The Arbitration Agreement as the Consent Instrument - Chapter 3 - Arbitration of International Disputes in New York
Dr. Peter (Pieter) Bekker is an international arbitration practitioner and professor. He has been a member of the Bar of the State of New York since 1992. He is also a member of the Bar of the Supreme Court of the United States. He is admitted to practice before the U.S. district courts for the Eastern and Southern Districts of New York and the U.S. Court of Appeals for the First Circuit. He is a commissioned New York Notary Public and, as such, a constitutional officer of the State of New York, where he resides.
Originally from Arbitration of International Disputes in New York
Arbitration is a consensual recourse mechanism or remedy; its legitimacy is based on consent expressed by the parties. The parties’ arbitration agreement represents a central aspect of arbitration because it provides both the basis and the extent of the parties’ consent to the jurisdiction or mandate of an arbitral tribunal charged with adjudicating a dispute or claim submitted to it. It constitutes the primary source of arbitral jurisdiction: an arbitral tribunal derives its authority and legitimacy from the parties’ arbitration agreement. The arbitration agreement sets the arbitral process in motion. As a result of the contractual freedom that contracting parties enjoy, arbitration agreements come in many varieties and differ in form and length, as is highlighted in chapter 11 of this book. The FAA requires the existence of a valid, written agreement to arbitrate a dispute or claim. This agreement in writing may be a separate, stand-alone agreement concluded between the parties after a dispute has arisen between them (commonly referred to as a “submission agreement” or, in French, compromis), or it may take the form of a compromissory clause contained in a private law contract between the parties expressing a prospective, or future-oriented, consent to arbitration (the terms “arbitration agreement” and “arbitration clause” are used interchangeably in this book). While this constitutes the only formal requirement under the FAA, the importance of the writing requirement lies in the fact that implicit submission in principle is not recognized as a way of establishing arbitral jurisdiction.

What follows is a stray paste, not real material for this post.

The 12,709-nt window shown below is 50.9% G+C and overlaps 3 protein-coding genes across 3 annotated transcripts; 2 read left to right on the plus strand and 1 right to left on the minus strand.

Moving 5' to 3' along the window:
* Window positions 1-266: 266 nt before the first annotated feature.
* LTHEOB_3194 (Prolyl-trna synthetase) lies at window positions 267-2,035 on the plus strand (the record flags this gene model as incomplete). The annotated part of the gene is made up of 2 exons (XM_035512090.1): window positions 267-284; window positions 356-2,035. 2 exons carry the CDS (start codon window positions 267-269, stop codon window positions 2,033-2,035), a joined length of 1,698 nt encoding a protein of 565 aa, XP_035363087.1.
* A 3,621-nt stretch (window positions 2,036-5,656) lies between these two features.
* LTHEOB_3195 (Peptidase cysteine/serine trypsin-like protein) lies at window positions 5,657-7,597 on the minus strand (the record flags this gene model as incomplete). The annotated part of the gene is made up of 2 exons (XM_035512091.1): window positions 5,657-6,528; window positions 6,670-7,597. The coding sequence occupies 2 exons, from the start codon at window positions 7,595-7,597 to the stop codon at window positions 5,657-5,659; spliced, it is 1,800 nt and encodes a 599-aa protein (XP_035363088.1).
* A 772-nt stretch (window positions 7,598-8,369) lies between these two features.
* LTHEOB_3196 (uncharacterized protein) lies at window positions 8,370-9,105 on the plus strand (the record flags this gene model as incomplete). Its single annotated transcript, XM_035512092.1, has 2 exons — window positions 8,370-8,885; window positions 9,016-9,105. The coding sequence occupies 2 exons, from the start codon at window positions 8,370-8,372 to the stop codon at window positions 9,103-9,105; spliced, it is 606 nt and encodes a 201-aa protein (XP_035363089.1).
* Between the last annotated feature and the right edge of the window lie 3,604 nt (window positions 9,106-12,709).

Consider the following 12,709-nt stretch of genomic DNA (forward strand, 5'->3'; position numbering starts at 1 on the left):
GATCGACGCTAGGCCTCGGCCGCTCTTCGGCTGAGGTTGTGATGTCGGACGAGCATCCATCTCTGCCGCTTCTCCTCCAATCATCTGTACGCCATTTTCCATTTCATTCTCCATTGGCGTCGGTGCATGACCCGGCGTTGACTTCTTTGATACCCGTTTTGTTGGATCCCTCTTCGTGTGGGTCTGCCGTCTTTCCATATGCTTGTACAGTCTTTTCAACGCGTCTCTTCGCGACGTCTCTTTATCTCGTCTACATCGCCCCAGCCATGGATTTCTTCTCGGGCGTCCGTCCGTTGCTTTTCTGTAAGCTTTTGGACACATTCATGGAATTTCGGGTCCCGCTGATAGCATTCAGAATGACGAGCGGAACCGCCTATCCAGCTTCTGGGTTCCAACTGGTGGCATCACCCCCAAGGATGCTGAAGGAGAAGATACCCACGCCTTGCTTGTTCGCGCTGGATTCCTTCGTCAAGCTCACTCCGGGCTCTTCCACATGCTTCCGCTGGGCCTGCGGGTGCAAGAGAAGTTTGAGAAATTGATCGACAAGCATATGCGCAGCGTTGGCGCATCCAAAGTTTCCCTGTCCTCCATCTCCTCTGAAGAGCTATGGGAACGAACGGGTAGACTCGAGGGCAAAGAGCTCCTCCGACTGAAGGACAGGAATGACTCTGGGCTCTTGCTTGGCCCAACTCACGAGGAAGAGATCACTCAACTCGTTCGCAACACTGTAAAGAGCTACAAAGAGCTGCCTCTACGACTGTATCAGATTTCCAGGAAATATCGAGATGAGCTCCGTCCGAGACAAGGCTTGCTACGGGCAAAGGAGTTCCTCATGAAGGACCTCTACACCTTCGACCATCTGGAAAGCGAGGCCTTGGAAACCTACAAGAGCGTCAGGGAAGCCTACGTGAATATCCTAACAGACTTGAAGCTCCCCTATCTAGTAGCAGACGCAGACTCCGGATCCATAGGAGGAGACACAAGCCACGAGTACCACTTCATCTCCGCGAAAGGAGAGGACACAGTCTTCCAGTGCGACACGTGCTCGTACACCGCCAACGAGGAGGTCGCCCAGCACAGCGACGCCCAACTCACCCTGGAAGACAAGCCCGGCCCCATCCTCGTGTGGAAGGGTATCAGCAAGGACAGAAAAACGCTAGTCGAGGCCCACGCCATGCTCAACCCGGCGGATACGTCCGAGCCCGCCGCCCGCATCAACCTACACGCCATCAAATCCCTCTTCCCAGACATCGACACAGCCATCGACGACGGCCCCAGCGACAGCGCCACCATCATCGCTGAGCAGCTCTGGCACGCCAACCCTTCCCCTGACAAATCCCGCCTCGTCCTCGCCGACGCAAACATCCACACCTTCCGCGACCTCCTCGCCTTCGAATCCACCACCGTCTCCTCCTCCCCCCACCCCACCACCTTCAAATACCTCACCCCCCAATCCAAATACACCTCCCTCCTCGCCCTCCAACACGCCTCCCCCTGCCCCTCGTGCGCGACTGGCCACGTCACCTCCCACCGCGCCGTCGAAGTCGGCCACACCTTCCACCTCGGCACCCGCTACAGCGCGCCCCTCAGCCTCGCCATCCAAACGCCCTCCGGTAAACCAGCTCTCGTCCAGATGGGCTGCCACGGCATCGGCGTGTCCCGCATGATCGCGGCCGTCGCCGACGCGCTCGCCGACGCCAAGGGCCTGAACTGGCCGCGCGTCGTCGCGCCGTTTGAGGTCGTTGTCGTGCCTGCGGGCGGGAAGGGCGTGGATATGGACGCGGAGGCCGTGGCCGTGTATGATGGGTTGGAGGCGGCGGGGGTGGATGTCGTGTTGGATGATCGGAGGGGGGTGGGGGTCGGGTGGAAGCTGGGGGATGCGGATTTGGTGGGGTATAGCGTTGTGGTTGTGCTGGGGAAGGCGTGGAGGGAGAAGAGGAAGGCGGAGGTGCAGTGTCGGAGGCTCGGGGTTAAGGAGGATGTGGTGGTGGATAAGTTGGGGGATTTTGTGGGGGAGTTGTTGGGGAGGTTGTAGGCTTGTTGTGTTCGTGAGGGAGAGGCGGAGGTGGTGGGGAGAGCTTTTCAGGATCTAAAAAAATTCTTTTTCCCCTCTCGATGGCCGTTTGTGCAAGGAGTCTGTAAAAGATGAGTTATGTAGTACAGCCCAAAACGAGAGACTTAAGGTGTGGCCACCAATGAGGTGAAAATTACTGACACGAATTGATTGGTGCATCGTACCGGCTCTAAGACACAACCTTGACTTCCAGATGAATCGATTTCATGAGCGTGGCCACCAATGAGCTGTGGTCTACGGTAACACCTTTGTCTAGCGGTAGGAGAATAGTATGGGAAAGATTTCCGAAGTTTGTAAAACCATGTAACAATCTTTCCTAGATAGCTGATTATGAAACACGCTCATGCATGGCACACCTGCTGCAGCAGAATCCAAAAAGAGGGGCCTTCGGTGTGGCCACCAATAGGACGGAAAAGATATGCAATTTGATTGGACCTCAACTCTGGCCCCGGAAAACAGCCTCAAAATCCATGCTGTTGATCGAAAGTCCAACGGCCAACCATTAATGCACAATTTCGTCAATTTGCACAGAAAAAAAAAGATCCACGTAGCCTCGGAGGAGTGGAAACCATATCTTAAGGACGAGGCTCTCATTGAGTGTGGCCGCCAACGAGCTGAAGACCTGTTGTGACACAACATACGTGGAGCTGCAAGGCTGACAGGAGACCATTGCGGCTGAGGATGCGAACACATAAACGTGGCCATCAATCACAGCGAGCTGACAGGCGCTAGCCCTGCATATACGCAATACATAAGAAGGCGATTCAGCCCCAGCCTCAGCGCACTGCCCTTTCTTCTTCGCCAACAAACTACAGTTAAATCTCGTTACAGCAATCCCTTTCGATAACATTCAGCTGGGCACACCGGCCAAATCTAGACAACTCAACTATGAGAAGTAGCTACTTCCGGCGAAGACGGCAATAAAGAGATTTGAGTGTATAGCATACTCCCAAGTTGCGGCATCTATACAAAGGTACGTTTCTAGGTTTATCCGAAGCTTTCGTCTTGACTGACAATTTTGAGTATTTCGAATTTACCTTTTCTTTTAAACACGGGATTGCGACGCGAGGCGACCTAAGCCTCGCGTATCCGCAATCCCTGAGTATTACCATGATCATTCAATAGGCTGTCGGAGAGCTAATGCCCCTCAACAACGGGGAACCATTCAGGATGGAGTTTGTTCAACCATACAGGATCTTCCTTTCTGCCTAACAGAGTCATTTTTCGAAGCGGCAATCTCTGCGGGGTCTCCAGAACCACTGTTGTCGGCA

Given that the arbitration agreement expresses the consent of the parties and defines the scope, or outer limits, of the mandate entrusted to the arbitral tribunal in a given case, the dangers of a poorly drafted agreement to arbitrate are apparent. A poorly drafted agreement may legally preclude arbitral jurisdiction altogether in a situation where parties prefer international arbitration over conventional litigation before the courts of a certain jurisdiction. At the very least, it likely will lead to court challenges and added legal fees, which defeats the purpose of selecting arbitration as the preferred method for dispute resolution. At the outset, the parties should investigate any mandatory or formal requirements that might affect the parties’ agreement to arbitrate future disputes under the legal regimes potentially applicable to their arbitration, including: (i) the national law of the jurisdiction from which each party originates (such law may have a bearing on the capacity or ability of the parties to enter into an arbitration agreement); (ii) the arbitration law of the formal seat, or place, of the arbitration (the lex arbitri; such law may govern the existence of the arbitral tribunal, the proceedings conducted by it, and possibly set-aside proceedings); and (iii) the law of each jurisdiction where enforcement of the arbitral award may be sought by the prevailing party (e.g., where assets of the losing party, or award debtor, are located).